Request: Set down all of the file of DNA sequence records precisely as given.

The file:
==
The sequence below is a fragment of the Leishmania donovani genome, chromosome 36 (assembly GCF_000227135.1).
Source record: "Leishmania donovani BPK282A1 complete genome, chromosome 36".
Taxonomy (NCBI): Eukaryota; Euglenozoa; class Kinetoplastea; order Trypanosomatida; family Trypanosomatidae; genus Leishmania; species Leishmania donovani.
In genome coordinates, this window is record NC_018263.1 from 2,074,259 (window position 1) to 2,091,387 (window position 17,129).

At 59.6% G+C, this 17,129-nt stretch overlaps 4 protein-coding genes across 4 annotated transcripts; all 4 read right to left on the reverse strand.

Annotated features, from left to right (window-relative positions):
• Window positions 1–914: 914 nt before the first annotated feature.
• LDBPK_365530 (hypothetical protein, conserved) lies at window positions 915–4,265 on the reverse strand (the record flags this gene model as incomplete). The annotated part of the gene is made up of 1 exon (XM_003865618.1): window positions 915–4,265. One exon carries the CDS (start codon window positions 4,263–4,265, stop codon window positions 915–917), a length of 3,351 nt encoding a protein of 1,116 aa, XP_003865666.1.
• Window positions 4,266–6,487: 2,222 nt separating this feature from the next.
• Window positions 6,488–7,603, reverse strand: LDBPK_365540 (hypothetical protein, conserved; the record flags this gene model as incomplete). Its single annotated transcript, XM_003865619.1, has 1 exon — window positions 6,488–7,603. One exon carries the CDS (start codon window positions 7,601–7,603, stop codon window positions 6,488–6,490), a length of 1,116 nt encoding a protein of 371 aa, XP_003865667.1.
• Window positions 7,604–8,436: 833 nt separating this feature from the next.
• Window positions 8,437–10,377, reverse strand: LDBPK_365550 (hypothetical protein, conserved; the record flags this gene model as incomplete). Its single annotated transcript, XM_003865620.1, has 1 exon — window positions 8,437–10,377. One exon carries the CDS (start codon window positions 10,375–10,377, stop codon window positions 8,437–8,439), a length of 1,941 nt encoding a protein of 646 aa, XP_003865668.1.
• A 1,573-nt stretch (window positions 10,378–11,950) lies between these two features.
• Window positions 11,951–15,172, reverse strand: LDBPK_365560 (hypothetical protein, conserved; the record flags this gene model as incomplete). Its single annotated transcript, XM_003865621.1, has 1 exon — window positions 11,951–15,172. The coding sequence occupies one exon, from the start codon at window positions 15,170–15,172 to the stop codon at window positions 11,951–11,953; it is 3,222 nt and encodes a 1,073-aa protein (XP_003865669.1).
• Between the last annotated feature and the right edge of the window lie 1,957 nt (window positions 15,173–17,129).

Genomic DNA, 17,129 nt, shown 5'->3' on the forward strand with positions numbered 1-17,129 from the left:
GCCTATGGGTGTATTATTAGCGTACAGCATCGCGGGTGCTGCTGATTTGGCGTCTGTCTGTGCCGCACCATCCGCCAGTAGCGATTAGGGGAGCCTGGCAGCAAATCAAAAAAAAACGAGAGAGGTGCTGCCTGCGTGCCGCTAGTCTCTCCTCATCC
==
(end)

The sequence below is a fragment of the Leishmania donovani genome, chromosome 36 (assembly GCF_000227135.1).
Source record: "Leishmania donovani BPK282A1 complete genome, chromosome 36".
Taxonomy (NCBI): Eukaryota; Euglenozoa; class Kinetoplastea; order Trypanosomatida; family Trypanosomatidae; genus Leishmania; species Leishmania donovani.
In genome coordinates, this window is record NC_018263.1 from 2,074,259 (window position 1) to 2,091,387 (window position 17,129).

At 59.6% G+C, this 17,129-nt stretch overlaps 4 protein-coding genes across 4 annotated transcripts; all 4 read right to left on the reverse strand.

Annotated features, from left to right (window-relative positions):
• Window positions 1–914: 914 nt before the first annotated feature.
• LDBPK_365530 (hypothetical protein, conserved) lies at window positions 915–4,265 on the reverse strand (the record flags this gene model as incomplete). The annotated part of the gene is made up of 1 exon (XM_003865618.1): window positions 915–4,265. One exon carries the CDS (start codon window positions 4,263–4,265, stop codon window positions 915–917), a length of 3,351 nt encoding a protein of 1,116 aa, XP_003865666.1.
• Window positions 4,266–6,487: 2,222 nt separating this feature from the next.
• Window positions 6,488–7,603, reverse strand: LDBPK_365540 (hypothetical protein, conserved; the record flags this gene model as incomplete). Its single annotated transcript, XM_003865619.1, has 1 exon — window positions 6,488–7,603. One exon carries the CDS (start codon window positions 7,601–7,603, stop codon window positions 6,488–6,490), a length of 1,116 nt encoding a protein of 371 aa, XP_003865667.1.
• Window positions 7,604–8,436: 833 nt separating this feature from the next.
• Window positions 8,437–10,377, reverse strand: LDBPK_365550 (hypothetical protein, conserved; the record flags this gene model as incomplete). Its single annotated transcript, XM_003865620.1, has 1 exon — window positions 8,437–10,377. One exon carries the CDS (start codon window positions 10,375–10,377, stop codon window positions 8,437–8,439), a length of 1,941 nt encoding a protein of 646 aa, XP_003865668.1.
• A 1,573-nt stretch (window positions 10,378–11,950) lies between these two features.
• Window positions 11,951–15,172, reverse strand: LDBPK_365560 (hypothetical protein, conserved; the record flags this gene model as incomplete). Its single annotated transcript, XM_003865621.1, has 1 exon — window positions 11,951–15,172. The coding sequence occupies one exon, from the start codon at window positions 15,170–15,172 to the stop codon at window positions 11,951–11,953; it is 3,222 nt and encodes a 1,073-aa protein (XP_003865669.1).
• Between the last annotated feature and the right edge of the window lie 1,957 nt (window positions 15,173–17,129).

Genomic DNA, 17,129 nt, shown 5'->3' on the forward strand with positions numbered 1-17,129 from the left:
GCCTATGGGTGTATTATTAGCGTACAGCATCGCGGGTGCTGCTGATTTGGCGTCTGTCTGTGCCGCACCATCCGCCAGTAGCGATTAGGGGAGCCTGGCAGCAAATCAAAAAAAAACGAGAGAGGTGCTGCCTGCGTGCCGCTAGTCTCTCCTCATCC